Impact Pricing Blog

ROI Calculators: Busting Myths and Building Trust in B2B Sales

I HATE ROI Calculators (when used incorrectly). However, they certainly have their place. Let’s start with two contradictory assertions. 

  1. In B2B, buyers trade money for value that is measured in incremental profit. ROI calculators determine how much value customers could expect. ROI calculators should be valuable to the sales process. 
  1. Buyers don’t believe ROI calculators. Think of the last time you saw an ROI calculator for something you were considering buying. The ROI calculator probably showed you a huge return, but you didn’t believe it. You thought they were playing a trick, or only showing you part of the story. This is what your customers think when they use your ROI calculator. 

What should you do? 

Here are two recommendations. First, if you are selling a relatively low-priced product without direct sales involvement, go ahead and put an ROI calculator online. Even if most people won’t believe it, some people will. If your buyers care about ROI, this is much better than not telling your story. 

Second, and most importantly, is for when you have a direct sales force. They should NOT use an ROI calculator. If they ask specific questions of the buyers, then plug the answers into a spreadsheet to show a great return, the buyer doesn’t believe them. They probably believe that even less than if they had filled out the calculator on their own. Because nobody trusts salespeople until that trust is earned.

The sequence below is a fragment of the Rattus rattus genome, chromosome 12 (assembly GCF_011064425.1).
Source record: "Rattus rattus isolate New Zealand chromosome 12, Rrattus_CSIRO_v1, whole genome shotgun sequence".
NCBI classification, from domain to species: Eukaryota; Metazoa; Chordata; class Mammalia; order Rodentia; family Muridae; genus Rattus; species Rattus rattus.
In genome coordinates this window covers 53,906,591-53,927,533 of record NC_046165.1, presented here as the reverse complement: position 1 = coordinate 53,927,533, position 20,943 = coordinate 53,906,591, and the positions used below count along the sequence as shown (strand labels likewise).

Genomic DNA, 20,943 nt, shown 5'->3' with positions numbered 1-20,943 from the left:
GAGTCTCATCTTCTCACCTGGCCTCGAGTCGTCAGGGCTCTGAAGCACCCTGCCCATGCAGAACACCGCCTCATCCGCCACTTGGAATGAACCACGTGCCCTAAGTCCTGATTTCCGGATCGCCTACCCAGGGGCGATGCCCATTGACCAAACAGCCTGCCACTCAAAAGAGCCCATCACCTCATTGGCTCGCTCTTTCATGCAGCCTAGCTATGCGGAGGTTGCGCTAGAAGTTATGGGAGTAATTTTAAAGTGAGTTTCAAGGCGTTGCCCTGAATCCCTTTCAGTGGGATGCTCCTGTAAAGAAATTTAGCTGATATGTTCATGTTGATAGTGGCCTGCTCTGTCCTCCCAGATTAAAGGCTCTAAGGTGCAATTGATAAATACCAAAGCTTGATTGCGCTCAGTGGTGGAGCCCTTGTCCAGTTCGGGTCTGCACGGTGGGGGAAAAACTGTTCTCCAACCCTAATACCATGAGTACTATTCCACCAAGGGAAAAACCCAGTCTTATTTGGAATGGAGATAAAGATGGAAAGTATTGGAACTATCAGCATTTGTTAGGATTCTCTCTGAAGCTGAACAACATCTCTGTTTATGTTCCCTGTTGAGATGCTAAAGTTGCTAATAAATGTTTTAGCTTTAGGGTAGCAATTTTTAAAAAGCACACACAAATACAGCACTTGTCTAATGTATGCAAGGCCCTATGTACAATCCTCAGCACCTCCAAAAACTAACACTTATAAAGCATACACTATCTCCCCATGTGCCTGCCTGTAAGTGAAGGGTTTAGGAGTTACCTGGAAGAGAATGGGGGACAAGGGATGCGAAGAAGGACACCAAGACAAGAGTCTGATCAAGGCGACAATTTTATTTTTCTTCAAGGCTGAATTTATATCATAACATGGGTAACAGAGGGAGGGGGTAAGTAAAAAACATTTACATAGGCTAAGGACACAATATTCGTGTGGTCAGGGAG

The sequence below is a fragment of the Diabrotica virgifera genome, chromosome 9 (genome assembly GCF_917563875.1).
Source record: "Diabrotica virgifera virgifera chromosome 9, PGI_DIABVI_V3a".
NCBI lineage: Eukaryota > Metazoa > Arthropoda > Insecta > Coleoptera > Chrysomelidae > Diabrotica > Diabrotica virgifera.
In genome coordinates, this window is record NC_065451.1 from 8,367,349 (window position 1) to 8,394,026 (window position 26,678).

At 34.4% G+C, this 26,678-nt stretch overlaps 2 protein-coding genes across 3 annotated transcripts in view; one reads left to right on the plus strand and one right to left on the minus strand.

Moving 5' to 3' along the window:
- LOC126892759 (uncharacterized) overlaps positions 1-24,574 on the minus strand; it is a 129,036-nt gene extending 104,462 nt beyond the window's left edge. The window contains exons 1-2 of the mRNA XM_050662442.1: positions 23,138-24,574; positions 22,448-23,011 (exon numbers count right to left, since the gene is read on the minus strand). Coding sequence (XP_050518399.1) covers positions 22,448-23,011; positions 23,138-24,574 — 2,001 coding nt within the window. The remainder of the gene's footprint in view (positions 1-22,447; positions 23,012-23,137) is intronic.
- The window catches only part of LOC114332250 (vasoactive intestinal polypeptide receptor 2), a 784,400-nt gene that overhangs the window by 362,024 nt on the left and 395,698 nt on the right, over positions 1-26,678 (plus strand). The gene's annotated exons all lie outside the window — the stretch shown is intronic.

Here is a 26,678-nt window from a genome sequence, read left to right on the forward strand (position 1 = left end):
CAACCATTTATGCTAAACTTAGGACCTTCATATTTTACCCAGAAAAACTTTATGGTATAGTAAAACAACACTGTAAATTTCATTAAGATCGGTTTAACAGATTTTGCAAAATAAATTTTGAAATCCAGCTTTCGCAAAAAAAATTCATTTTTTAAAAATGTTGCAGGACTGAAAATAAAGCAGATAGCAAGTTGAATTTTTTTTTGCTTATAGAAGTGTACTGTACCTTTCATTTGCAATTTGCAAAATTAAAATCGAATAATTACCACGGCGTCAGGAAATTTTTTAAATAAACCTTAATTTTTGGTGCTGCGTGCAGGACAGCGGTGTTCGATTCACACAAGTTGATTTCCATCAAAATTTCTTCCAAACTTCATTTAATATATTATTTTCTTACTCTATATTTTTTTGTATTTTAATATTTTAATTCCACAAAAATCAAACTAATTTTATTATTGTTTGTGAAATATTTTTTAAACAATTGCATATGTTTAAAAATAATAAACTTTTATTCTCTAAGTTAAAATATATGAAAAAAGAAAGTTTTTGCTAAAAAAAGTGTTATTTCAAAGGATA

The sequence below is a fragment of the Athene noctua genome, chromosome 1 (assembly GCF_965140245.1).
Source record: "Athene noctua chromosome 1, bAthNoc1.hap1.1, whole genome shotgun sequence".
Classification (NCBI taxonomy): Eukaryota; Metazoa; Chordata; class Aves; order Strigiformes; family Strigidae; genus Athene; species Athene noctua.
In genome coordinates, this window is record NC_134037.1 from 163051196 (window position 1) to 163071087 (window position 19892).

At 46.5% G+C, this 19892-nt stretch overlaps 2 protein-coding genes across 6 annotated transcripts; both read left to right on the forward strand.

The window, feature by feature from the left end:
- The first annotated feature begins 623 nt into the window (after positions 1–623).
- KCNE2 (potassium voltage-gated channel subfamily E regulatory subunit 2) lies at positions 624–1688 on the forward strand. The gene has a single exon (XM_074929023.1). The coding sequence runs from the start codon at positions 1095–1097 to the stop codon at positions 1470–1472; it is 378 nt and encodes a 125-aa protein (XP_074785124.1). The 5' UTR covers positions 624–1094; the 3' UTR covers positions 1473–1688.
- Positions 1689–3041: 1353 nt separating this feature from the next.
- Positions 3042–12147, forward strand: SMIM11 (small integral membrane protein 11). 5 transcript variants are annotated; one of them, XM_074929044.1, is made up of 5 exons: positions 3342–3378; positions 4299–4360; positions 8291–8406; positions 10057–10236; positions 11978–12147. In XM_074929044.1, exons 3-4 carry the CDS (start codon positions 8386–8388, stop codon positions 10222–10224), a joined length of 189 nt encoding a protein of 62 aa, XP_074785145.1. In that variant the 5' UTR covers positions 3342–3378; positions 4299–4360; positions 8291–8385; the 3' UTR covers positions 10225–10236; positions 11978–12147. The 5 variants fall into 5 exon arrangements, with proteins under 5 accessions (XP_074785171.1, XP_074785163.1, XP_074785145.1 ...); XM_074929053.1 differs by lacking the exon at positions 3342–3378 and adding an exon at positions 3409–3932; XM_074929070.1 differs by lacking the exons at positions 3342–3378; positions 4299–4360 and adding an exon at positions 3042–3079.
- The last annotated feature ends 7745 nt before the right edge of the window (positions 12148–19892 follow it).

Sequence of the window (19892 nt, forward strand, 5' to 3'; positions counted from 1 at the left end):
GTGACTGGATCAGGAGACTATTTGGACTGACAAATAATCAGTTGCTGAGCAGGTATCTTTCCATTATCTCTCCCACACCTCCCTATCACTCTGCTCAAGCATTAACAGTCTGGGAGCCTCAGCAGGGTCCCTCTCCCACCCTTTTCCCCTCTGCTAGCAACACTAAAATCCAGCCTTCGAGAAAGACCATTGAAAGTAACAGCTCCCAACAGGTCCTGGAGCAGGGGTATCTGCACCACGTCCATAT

Instead, a salesperson should BE the ROI calculator. Imagine if they ask general questions about what problems the buyer is hoping to solve. They go on to ask what results they hope to achieve and what KPIs are used to measure those results. Then they ask about the expected or hoped for future values of the KPIs.

Finally, they work with the buyer to determine how much incremental profit the company could make if the KPI changed as expected. The salesperson may be doing the exact same thing as an ROI calculator, but the buyer is giving every answer. In fact, make the buyer do the math. They believe it even more. 

Being the ROI calculator helps build that trusting relationship with the buyer. You aren’t trying to trick them. You’re simply working with them to see if your product is a good value for them. However, it takes curiosity. It takes knowledge of your buyers’ businesses. It takes business acumen. It may not be simple, but it’s a caring, believable, and trustworthy skill. Doesn’t that seem worth it to you? 

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Tags: pricing, roi calculator, sales, value

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